For the fans that purchased the new record from independent record stores, they also received a limited edition 7″ with an exclusive track on there, giving them an extra incentive to buy the physical release. Are you all advocates of bonus content and vinyl-only rarities?

“Yeah, to be honest, that’s been one of my favourite things about releasing the record being able to give people this free 7. You know I’m always pre-ordering stuff which I get a poster with or a sticker or a bonus 7” or whatever. It’s not the only reason why I order from independent shops, I just do that because I support them anyway. I value them massively.

I think there’s an incentive to get other people who aren’t in a band or understand the situation so much, [to give] them any kind of extra incentive to buy the vinyl or cd from an independent shop, as opposed to a HMV or getting it online through Amazon or something, I think it’s invaluable. I know some people have been going to shops to get our record over the last weekend we’ve been doing these in-stores, just chatting to some of them and they were like ‘yeah wicked, I don’t know why but I haven’t been going to record shops recently and this reminded me that I need to come back more often’ and things like that, so it’s cool.”

Since the last record, the band has had a small reshuffle with Josh Magill joining on drums. Has the addition of another brother in the band shifted the internal dynamics within Syd Arthur in any way?

“[Laughs] Good question. Uhh, I don’t know if it’s shifted it. There’s now three brothers on the road, we’re fairly tight, we get along, we know how to push each other’s buttons if we’re not getting along. Josh is a very different character, very personable, a bit louder, boisterous kinda guy so if anything it’s just maybe made everything a bit more like that really. It’s a little louder, a little bit more excitable in the tour van, let’s put it that way. [Laughs] But it’s a bit different as well in that Josh has a good ability to become good friends with everyone that we meet in fairly short period of time as well, which is always cool, in terms of just meeting crew or whatever at venues and things like that. So that’s exciting. Maybe you should follow up with an email question to Raven about what it’s really like with three brothers in a band. [Laughs]”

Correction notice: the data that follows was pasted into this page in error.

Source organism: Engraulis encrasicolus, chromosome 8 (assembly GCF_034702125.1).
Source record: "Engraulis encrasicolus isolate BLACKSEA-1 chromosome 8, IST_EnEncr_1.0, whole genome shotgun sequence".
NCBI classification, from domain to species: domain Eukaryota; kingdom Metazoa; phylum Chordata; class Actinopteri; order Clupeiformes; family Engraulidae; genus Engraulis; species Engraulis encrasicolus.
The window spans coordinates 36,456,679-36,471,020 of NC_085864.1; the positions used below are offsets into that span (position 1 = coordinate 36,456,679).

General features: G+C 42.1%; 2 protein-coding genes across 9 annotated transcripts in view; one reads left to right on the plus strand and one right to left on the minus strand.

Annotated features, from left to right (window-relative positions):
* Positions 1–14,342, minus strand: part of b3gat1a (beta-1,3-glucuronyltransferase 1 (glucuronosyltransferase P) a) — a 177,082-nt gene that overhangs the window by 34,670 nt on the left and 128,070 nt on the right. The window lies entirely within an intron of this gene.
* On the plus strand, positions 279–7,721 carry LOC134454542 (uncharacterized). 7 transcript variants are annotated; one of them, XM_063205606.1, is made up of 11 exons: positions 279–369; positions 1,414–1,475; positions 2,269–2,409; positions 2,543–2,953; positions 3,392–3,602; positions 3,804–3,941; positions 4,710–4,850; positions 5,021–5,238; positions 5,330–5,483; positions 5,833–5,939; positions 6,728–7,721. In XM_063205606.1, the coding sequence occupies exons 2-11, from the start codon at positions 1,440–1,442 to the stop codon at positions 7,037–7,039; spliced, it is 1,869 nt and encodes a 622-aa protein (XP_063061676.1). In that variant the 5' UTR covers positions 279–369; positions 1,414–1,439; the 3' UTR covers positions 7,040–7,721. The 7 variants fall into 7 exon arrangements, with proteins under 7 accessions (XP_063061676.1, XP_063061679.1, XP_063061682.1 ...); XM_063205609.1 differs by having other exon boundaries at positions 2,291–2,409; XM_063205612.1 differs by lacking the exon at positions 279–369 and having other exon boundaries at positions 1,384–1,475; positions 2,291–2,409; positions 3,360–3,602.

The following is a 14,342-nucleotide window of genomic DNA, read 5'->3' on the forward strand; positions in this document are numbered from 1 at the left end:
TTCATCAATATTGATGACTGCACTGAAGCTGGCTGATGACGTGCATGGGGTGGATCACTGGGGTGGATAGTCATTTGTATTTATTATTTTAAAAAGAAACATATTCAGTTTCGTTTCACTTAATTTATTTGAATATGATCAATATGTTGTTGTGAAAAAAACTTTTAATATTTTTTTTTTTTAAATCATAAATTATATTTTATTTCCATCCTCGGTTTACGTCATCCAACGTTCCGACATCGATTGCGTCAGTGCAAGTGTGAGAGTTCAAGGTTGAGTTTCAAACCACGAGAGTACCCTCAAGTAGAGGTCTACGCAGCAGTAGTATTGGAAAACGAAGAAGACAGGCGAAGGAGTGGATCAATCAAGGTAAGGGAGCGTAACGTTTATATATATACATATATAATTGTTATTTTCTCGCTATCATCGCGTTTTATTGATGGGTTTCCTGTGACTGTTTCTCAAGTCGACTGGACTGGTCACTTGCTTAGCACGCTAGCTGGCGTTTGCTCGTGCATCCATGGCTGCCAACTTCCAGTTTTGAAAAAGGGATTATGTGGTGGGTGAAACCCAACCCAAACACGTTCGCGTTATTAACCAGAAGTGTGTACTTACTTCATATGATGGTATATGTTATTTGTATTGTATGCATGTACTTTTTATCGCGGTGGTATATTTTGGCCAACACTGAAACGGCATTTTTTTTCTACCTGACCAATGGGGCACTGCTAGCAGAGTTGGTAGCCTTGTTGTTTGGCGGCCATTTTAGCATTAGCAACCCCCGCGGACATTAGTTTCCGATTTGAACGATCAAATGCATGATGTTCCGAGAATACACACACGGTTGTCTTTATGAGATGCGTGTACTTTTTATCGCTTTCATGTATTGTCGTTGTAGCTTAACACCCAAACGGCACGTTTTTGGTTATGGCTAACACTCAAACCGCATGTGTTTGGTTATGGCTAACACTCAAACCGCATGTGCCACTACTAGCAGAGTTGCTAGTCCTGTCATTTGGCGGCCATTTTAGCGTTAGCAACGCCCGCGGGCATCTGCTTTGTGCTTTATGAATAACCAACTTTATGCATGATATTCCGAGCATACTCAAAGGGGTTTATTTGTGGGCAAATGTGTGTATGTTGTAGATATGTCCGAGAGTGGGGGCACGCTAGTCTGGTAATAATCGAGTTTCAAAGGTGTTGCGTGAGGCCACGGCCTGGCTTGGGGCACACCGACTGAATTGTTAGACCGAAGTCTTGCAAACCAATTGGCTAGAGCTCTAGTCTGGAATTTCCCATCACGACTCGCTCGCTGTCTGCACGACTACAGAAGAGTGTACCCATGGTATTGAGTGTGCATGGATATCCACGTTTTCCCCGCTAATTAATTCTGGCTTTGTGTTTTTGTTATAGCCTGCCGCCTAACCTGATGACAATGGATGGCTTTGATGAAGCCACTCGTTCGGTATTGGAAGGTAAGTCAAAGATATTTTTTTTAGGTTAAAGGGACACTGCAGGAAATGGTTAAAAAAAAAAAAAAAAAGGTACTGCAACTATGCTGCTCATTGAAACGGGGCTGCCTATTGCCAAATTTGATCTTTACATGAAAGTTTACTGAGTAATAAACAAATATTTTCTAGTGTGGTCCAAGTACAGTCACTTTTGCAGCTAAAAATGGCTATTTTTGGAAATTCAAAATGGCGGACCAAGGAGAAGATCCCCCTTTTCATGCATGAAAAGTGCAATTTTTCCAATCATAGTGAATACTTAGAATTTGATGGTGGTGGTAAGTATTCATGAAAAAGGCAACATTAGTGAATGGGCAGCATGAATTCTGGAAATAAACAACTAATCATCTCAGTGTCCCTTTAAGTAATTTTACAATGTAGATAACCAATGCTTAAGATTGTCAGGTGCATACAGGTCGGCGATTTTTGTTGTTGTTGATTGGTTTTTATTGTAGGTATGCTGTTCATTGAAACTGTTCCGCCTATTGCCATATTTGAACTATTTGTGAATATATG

This year has seen you supporting the likes of White Denim and Jake Bugg, with a promising future ahead for you after releasing your superb new album. What are the plans going into 2017?

“We were just chatting about that in the van actually on our way to London today. Obviously the album has only just come out so we’re just doing a small tour starting now. We’re not playing in bigger cities because we’ve just played them with White Denim, well we are going to some big cities but we’re also going to some slightly more regional places, so that’s going to be cool. And then obviously, yeah the big Canterbury gig, that might be our last gig of the year I’d imagine. We want to do some recording and writing over Christmas and then be ready to hit it at the top of the new year. There’s loads of things potentially in the pipeline, we’re trying to find the best time to do a bigger, more extensive UK headline tour of our own and of course we’ve got to get back to the States. So that’s what we’re figuring out at the minute, when’s the best time for both of those things to happen and hopefully we can piece the rest of the plan around it. Slightly vague I’m afraid, but all will be revealed soon…”

Syd Arthur’s third full-length album ‘Apricity’ is out now on Harvest Records and Communion.

Find Syd Arthur on Facebook and Twitter.

Charlotte Holroyd
Editor, Creator and Founder of Bitter Sweet Symphonies. A lover of music and cinema, who's constantly attending gigs and in search of a great experience.